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Managing the insider threat

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The more valuable a businesses’ intellectual property is, the higher the chances that cyber criminals will try to get their hands on it.
“Threats to organisations are prolific. Anyone who reads the news will have seen countless reports about threat actors breaching organisations and stealing their intellectual property or exposing their customers’ details,” says Jayson O’Reilly, director of sales and innovation at DRS.
He says what we read about far more seldom is breaches where insiders have been fingered as the culprit. “This is not because these types of incidents do not occur. Too often, it is an insider that enables the hacker, sometimes deliberately, sometimes purely by accident, and these types of breaches can be even more catastrophic than those carried out by outsiders alone.
“The threat from your employees is a real one. They have legitimate log in credentials, they know what information you have without having to conduct a fishing expedition. Although outside attackers are a great danger, and will constantly try to breach your defences to steal, disrupt or damage your business, do not make the mistake of ignoring the insider threat.”
He says the ability to keep sensitive information safe while not looking at every employee with suspicion is a balancing act, but there are several measures companies can take to protect against the insider threat. “Firstly, apply role-based access. As the business grows, and new staff join the company and others leave, roles and responsibilities change too. It is a hassle to keep provisioning and then de-provisioning access, which is why too many businesses are lackadaisical about it, and opt for an all-access approach.”
This is dangerous, he explains, as not all staff need access to all folders. “Make sure that roles and responsibilities are clearly defined, which will make the provisioning / de-provisioning process a lot easier. This isn’t a silver bullet, but will help limit any damage. In addition, always enforce the principle of least privilege, to ensure that no-one has access to any sensitive data that they don’t strictly need to do their jobs.”
Another step, says O’Reilly, is to apply privileged access management. “All businesses have IT departments with administrators that have to have root access to all critical resources. These people need to be trusted, but to err is human, and they can make mistakes too, which could harm the organisation. To counter this, companies should have good privileged access policies in place, and should avoid built-in ‘administrator’ or ‘root’ accounts instead of personal accounts tied to the individual. Should an event occur, or something go amiss, this will give the business a way of pinpointing anyone involved in suspect or anomalous behaviour.”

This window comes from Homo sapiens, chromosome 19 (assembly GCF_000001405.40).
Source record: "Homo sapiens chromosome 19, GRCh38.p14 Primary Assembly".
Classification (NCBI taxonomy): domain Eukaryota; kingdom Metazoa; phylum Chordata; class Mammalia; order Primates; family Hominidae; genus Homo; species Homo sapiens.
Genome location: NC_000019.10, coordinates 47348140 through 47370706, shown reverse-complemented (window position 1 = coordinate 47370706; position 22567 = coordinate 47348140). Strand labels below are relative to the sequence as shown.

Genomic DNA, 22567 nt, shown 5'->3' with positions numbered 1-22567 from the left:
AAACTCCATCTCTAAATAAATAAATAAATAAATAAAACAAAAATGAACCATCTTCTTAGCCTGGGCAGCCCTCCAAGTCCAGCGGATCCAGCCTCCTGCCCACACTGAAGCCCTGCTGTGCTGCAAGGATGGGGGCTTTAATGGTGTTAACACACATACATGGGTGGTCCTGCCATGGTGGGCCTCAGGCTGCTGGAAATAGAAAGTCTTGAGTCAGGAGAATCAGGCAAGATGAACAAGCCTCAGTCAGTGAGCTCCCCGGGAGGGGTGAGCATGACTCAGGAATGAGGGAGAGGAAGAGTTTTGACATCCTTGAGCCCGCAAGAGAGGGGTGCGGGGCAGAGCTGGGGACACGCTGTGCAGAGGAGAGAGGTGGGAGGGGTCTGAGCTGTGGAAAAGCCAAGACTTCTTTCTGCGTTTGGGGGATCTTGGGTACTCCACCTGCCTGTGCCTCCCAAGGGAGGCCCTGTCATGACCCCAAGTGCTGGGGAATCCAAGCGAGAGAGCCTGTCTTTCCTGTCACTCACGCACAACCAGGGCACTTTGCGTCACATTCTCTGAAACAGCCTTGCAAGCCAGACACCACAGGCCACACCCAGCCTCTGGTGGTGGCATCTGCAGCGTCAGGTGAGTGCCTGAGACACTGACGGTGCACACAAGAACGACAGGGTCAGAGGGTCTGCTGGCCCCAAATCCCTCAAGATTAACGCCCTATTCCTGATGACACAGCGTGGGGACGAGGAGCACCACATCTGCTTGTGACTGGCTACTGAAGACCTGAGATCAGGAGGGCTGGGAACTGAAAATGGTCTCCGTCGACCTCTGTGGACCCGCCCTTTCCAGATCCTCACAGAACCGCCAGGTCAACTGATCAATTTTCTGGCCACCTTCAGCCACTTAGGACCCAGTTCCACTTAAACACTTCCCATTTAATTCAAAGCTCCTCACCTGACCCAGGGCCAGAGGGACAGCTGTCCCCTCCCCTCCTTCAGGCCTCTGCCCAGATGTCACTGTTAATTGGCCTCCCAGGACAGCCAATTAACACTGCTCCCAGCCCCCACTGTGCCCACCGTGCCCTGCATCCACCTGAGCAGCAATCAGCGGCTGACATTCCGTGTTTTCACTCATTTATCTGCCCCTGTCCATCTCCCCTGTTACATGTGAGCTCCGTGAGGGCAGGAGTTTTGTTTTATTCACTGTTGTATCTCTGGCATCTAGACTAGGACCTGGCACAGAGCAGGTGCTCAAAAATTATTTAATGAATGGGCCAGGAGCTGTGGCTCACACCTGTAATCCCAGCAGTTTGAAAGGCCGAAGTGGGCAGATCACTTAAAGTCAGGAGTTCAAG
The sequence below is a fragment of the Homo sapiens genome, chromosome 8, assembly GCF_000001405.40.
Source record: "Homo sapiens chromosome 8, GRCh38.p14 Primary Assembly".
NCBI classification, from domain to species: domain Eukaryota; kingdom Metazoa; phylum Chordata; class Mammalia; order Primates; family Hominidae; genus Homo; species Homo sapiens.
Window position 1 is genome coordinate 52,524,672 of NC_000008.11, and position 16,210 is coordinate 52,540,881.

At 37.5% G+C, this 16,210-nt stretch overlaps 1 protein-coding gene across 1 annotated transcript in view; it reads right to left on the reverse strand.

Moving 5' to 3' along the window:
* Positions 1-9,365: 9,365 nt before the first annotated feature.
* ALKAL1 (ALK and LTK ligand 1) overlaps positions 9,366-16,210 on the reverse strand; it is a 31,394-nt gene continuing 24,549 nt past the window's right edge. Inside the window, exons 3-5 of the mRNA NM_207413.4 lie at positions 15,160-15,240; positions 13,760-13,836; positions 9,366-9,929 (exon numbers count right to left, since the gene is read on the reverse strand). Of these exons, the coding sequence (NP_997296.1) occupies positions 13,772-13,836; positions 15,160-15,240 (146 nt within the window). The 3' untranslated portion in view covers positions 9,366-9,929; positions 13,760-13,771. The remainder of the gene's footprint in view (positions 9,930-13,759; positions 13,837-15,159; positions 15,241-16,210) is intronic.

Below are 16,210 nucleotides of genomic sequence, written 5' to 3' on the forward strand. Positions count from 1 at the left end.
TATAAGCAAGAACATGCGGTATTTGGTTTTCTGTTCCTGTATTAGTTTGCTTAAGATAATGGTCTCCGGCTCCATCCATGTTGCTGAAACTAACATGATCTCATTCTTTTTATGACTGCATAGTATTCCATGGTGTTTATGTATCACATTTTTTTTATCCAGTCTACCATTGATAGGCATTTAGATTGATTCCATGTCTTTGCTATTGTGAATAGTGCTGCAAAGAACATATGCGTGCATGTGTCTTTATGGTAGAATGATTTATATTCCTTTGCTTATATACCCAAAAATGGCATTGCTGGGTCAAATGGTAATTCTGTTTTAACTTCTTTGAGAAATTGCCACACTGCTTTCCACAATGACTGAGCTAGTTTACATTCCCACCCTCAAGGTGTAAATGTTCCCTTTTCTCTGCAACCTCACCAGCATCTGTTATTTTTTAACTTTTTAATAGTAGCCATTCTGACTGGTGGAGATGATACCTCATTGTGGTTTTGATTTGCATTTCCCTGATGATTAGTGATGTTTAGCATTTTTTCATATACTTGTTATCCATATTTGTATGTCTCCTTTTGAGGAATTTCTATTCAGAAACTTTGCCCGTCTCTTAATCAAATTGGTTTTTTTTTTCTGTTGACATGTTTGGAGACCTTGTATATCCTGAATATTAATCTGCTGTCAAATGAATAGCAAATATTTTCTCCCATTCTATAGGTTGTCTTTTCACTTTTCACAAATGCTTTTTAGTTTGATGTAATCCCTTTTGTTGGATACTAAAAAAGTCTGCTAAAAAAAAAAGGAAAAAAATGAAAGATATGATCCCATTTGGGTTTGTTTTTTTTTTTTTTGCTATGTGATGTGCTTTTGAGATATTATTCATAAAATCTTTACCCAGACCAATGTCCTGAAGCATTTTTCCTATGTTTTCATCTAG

O’Reilly says to bear in mind that since it is impossible to stop an insider before they get in, early detection is crucial to limiting the damage. “Malicious insiders need to perform a number of steps before they can achieve their ends, and there are ways to stop them in that process.”
The first thing a business needs to do this is visibility into the network. Internal network traffic, access logs, policy violations and more need to be watched continuously for any anomalous behaviours. “The better you know what ‘normal’ activity on your network consists of, the better your chances of identifying suspicious activity. Understand how much traffic is normal, who should be accessing sensitive data and who should not, and what applications are used for the running of the business. Anything that does not meet these ‘normal’ criteria should be investigated, to prevent unauthorised access, policy violations, data exfiltration or internal reconnaissance.”
Having good policies in place, and being aware, can limit your chances of suffering an insider attack, not only by preventing malicious employees, but honest ones from making genuine mistakes.